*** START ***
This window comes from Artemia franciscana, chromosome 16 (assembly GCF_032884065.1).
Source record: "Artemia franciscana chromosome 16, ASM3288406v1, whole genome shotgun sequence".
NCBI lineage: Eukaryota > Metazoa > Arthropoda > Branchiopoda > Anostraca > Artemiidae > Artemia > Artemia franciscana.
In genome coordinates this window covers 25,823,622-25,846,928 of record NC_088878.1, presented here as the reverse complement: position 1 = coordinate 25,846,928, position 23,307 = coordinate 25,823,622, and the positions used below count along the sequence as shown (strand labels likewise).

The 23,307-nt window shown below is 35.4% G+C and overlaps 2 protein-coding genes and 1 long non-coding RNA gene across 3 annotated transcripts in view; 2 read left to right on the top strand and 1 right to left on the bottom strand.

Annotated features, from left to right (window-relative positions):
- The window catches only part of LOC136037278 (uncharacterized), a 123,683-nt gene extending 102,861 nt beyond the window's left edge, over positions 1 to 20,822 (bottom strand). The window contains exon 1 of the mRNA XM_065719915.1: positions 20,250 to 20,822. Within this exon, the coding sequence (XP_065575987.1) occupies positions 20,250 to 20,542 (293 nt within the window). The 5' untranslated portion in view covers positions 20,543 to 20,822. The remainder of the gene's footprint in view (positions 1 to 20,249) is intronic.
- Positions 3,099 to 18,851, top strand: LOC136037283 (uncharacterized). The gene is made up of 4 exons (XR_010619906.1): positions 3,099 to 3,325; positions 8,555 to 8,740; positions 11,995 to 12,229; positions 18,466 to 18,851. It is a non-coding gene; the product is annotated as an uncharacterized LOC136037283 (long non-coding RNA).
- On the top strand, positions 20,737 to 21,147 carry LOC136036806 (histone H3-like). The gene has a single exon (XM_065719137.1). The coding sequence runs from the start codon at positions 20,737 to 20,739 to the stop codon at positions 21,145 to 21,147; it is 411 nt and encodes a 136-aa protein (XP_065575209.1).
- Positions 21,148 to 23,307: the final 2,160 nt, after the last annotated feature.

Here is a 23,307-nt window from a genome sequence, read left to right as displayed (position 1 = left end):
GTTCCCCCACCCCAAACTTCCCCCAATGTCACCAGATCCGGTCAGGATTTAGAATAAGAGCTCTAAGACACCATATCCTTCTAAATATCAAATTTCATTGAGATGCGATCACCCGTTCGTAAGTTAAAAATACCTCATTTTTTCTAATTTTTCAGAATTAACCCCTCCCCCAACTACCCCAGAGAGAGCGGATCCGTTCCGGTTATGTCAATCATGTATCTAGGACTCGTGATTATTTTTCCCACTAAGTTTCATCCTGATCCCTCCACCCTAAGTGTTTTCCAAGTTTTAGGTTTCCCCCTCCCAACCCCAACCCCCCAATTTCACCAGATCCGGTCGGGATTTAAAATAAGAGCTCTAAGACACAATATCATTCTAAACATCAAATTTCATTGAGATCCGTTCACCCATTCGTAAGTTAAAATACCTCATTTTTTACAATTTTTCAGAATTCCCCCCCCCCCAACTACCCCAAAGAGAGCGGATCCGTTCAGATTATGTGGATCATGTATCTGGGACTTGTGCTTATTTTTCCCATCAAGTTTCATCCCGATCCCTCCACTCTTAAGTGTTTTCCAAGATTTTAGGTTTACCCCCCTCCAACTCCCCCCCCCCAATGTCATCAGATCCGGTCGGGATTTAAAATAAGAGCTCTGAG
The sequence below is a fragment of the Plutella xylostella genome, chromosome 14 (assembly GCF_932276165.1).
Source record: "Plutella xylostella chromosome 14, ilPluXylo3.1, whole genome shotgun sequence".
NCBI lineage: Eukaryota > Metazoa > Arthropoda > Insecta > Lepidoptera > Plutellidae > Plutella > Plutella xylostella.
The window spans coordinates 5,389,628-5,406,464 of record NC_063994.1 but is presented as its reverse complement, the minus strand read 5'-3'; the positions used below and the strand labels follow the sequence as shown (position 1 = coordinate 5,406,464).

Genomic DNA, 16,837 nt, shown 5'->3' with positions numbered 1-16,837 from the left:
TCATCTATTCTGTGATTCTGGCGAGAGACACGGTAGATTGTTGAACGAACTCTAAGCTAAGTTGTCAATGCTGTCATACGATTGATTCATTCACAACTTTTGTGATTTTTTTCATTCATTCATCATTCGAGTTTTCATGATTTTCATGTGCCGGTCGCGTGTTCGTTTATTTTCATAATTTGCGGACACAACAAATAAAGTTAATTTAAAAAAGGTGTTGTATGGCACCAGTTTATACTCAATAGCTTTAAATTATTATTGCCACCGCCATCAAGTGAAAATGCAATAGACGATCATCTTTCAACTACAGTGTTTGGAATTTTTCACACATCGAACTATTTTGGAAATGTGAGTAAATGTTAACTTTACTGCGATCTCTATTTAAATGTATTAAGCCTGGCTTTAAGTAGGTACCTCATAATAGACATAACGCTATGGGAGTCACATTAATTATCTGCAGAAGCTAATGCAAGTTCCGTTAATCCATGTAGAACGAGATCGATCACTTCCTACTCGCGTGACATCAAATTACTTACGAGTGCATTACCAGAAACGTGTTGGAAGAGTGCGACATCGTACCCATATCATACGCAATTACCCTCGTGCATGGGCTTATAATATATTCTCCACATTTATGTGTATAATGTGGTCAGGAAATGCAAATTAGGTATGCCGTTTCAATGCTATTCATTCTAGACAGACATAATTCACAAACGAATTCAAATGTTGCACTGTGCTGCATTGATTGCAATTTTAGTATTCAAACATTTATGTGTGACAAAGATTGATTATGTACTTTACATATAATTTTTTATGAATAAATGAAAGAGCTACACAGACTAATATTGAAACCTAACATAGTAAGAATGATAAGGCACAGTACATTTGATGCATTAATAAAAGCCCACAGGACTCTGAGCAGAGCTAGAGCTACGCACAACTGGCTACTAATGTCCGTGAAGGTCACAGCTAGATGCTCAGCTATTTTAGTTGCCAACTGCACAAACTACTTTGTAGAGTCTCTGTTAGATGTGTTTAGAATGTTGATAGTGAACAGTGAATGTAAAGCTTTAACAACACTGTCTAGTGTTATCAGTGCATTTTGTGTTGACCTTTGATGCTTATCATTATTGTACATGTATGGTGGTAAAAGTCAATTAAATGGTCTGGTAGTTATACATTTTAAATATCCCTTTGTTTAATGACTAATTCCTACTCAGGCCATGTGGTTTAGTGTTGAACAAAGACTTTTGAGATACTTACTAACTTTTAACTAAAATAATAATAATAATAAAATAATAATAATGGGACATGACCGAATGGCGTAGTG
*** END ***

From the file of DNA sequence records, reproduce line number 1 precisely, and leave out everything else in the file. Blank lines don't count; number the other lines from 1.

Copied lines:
This window comes from Artemia franciscana, chromosome 16 (assembly GCF_032884065.1).